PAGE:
You Don't Have to Be Big to Be Huge

By Ian Wheeler | March 9, 2016 | Rally Health


Once upon a time, the size of a company was seen as a pretty good indicator of its health. If your company went from 1,000 to 10,000 employees, that had to be a good thing, right? Nowadays, maybe not. As Tom Perrault, Rally’s Chief People Officer, writes in Harvard Business Review, if staying small used to be seen as a sign of weakness, in today’s digital marketplace it might just mean you’re smart.

Traditionally, when companies encountered a hurdle, or wanted to branch out into a new market, they just hired more people to make it happen. In a world where growth was valued for its own sake, this had the added effect of making the company appear robust. Win-win! Unfortunately, even as companies touted their growing staff, the resulting bureaucratic bloat made it harder for them to actually stay nimble in the areas that matter most — product innovation, responsiveness to changes in the market, and so on.

Today, Tom says, growth for its own sake is losing its luster as companies like Instagram and Snapchat achieve huge valuations despite — or because of — their small size. Far more important is to be smart in how you balance the manpower you have with smart cutting-edge technology. In fact, the very technology that allows today's companies to reach more consumers, faster, is also what allows them to grow without adding a lot of people.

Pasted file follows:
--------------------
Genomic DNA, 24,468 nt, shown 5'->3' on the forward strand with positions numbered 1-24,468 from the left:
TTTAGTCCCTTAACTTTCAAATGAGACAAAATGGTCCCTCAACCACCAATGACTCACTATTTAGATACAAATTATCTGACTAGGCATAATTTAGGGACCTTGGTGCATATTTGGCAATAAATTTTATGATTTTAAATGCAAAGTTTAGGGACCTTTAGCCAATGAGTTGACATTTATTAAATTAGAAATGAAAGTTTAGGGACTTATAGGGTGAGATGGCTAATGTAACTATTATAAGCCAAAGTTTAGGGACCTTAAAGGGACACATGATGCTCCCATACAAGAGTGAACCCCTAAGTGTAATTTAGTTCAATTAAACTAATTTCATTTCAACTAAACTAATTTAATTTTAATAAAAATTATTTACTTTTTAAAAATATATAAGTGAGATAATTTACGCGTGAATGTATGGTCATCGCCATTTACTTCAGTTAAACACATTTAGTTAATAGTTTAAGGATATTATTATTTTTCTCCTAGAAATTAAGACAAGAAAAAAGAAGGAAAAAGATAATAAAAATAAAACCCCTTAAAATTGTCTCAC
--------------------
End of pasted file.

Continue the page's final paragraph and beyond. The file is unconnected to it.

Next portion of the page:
But aside from the fact that growth may be outmoded as a measure of success, is there an actual advantage to staying small and lean? Possibly. Smaller companies can be more agile, allowing faster changes of direction in response to market shifts. Instagram saw a market niche and filled it before a company like Facebook ever knew it was there, which is why the world was stunned to see Facebook buying Instagram — with its staff of just 13 at the time — for a cool billion. And of course, fewer people on staff means a lower payroll, allowing money to be directed more efficiently into areas like research, design, and delivery.

Smaller companies can also have an easier time retaining their vibrant, idealistic startup culture, making them the kind of place today’s best candidates want to work in. It may turn out that digital companies have the best of both worlds: They can stay small, nimble, and hungry while using smart technology to scale and reach massive numbers of consumers.

What about a company like Rally, which is growing fast but keeping focused on staying efficient and agile? We asked Tom for his thoughts.

“Rally has been super-smart about how we grow and about how we use technology to scale in lieu of headcount,” he says. “You can see that in all of our products: We reach more and more people but need less incremental headcount to reach those customers. That's one of the reasons I believe we'll ultimately be very successful. We understand the benefits of using technology to operationalize our strategy rather than just adding more headcount, which could ultimately lead to slower decision-making and more bureaucracy.”

Read Tom’s full story here.

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